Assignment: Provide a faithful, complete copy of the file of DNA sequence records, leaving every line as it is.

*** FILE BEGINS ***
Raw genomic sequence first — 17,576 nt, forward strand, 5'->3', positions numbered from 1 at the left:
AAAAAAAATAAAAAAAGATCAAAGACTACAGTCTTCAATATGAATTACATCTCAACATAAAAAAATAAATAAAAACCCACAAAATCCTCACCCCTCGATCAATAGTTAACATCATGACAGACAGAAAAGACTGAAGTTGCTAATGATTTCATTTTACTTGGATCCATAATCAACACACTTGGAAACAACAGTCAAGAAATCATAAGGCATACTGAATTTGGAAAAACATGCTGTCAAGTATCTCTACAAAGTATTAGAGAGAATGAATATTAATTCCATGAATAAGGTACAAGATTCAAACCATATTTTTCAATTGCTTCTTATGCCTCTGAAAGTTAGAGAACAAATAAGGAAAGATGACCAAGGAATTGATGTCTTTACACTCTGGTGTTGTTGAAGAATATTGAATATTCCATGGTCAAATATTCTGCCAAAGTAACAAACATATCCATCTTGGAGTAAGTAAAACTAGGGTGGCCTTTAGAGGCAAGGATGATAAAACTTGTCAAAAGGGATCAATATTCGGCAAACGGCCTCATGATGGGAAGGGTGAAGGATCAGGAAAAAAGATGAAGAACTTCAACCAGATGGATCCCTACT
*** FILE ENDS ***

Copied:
Raw genomic sequence first — 17,576 nt, forward strand, 5'->3', positions numbered from 1 at the left:
AAAAAAAATAAAAAAAGATCAAAGACTACAGTCTTCAATATGAATTACATCTCAACATAAAAAAATAAATAAAAACCCACAAAATCCTCACCCCTCGATCAATAGTTAACATCATGACAGACAGAAAAGACTGAAGTTGCTAATGATTTCATTTTACTTGGATCCATAATCAACACACTTGGAAACAACAGTCAAGAAATCATAAGGCATACTGAATTTGGAAAAACATGCTGTCAAGTATCTCTACAAAGTATTAGAGAGAATGAATATTAATTCCATGAATAAGGTACAAGATTCAAACCATATTTTTCAATTGCTTCTTATGCCTCTGAAAGTTAGAGAACAAATAAGGAAAGATGACCAAGGAATTGATGTCTTTACACTCTGGTGTTGTTGAAGAATATTGAATATTCCATGGTCAAATATTCTGCCAAAGTAACAAACATATCCATCTTGGAGTAAGTAAAACTAGGGTGGCCTTTAGAGGCAAGGATGATAAAACTTGTCAAAAGGGATCAATATTCGGCAAACGGCCTCATGATGGGAAGGGTGAAGGATCAGGAAAAAAGATGAAGAACTTCAACCAGATGGATCCCTACT